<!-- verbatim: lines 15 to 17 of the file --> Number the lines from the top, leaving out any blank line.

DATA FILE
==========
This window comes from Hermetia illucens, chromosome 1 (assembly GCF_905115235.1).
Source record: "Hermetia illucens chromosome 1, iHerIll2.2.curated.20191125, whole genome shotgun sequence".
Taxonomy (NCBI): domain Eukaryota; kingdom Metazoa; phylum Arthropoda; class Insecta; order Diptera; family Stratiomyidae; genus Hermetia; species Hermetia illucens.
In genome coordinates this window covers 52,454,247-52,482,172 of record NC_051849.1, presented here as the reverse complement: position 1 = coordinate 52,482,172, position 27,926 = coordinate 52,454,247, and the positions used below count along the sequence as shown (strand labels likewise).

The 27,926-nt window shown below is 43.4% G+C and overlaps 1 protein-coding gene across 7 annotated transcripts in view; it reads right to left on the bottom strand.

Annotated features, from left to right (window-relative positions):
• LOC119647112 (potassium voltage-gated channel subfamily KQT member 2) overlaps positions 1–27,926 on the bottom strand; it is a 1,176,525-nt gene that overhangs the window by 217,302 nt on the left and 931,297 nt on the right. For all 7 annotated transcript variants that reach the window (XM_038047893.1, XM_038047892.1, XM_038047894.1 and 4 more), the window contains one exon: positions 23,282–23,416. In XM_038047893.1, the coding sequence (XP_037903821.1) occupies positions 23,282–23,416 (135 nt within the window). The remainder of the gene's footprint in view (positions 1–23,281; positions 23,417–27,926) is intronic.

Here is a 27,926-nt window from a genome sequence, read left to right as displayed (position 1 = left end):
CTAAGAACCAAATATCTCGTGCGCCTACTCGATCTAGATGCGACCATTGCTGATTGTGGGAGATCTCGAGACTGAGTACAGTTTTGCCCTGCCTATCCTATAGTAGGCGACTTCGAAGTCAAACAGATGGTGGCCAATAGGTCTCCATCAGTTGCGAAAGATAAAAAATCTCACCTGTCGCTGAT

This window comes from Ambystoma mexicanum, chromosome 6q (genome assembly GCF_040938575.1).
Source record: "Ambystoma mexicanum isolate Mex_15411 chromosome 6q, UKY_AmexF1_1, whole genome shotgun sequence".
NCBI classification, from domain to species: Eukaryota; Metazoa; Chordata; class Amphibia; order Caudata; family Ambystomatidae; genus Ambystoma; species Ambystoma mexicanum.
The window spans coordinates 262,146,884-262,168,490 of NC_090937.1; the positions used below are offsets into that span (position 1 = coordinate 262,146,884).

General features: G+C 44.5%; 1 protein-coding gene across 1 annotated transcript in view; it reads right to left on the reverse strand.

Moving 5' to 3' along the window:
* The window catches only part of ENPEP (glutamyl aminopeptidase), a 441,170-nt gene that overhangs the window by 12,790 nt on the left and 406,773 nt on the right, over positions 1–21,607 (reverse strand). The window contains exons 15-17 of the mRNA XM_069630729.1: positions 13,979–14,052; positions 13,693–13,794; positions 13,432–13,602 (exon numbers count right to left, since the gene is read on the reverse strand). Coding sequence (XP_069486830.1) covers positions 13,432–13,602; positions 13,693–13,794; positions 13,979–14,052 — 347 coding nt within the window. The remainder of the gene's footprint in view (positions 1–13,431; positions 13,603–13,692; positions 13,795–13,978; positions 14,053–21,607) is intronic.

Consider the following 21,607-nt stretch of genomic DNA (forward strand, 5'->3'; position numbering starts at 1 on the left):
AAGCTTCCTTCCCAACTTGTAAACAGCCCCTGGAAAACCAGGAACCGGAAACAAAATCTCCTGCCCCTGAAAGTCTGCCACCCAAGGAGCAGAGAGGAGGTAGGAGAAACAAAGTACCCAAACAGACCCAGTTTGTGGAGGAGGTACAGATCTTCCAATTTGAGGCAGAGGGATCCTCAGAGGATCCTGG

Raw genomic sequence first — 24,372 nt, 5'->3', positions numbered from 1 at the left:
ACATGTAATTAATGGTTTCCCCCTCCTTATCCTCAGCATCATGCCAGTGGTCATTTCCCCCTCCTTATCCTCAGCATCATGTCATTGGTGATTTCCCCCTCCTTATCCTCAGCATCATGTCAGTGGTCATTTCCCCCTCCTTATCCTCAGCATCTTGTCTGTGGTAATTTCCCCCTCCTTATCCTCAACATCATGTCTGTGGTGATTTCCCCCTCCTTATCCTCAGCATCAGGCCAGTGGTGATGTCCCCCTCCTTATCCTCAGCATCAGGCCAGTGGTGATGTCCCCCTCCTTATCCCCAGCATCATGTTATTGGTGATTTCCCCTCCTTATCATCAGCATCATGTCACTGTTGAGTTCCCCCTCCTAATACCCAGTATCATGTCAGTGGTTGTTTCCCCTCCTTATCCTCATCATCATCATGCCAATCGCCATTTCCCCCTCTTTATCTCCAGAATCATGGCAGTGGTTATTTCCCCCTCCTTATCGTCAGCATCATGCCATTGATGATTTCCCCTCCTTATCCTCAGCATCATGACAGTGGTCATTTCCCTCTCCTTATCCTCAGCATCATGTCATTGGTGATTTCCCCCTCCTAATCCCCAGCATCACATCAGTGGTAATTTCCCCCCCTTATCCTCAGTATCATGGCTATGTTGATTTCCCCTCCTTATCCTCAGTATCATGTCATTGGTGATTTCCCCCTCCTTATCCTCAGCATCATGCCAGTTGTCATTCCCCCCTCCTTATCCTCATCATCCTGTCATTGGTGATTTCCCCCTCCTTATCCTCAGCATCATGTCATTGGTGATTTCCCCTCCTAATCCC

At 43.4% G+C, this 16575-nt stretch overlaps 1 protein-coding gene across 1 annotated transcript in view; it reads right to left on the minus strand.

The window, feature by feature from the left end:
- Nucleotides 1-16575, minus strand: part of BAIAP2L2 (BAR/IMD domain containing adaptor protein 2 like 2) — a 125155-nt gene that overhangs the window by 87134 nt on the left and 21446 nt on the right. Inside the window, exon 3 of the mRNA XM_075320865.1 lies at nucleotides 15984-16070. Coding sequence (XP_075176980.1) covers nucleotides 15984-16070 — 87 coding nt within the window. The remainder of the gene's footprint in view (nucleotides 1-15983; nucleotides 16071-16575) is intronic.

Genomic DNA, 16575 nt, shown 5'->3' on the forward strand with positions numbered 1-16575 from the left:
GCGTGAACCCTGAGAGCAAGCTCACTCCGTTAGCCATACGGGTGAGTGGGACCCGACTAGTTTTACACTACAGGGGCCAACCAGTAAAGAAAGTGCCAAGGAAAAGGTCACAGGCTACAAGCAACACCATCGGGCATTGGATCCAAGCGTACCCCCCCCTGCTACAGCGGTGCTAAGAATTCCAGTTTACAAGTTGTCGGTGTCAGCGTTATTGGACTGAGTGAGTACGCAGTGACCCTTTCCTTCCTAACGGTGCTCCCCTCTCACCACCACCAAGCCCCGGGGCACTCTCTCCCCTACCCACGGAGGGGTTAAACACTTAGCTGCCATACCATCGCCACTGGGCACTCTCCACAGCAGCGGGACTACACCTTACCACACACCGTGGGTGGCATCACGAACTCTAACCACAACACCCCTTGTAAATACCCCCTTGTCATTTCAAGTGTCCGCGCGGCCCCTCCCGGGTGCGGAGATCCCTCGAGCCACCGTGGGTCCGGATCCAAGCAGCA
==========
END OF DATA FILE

Moving 5' to 3' along the window:
* The window catches only part of ENPEP (glutamyl aminopeptidase), a 441,170-nt gene that overhangs the window by 12,790 nt on the left and 406,773 nt on the right, over positions 1–21,607 (reverse strand). The window contains exons 15-17 of the mRNA XM_069630729.1: positions 13,979–14,052; positions 13,693–13,794; positions 13,432–13,602 (exon numbers count right to left, since the gene is read on the reverse strand). Coding sequence (XP_069486830.1) covers positions 13,432–13,602; positions 13,693–13,794; positions 13,979–14,052 — 347 coding nt within the window. The remainder of the gene's footprint in view (positions 1–13,431; positions 13,603–13,692; positions 13,795–13,978; positions 14,053–21,607) is intronic.

Consider the following 21,607-nt stretch of genomic DNA (forward strand, 5'->3'; position numbering starts at 1 on the left):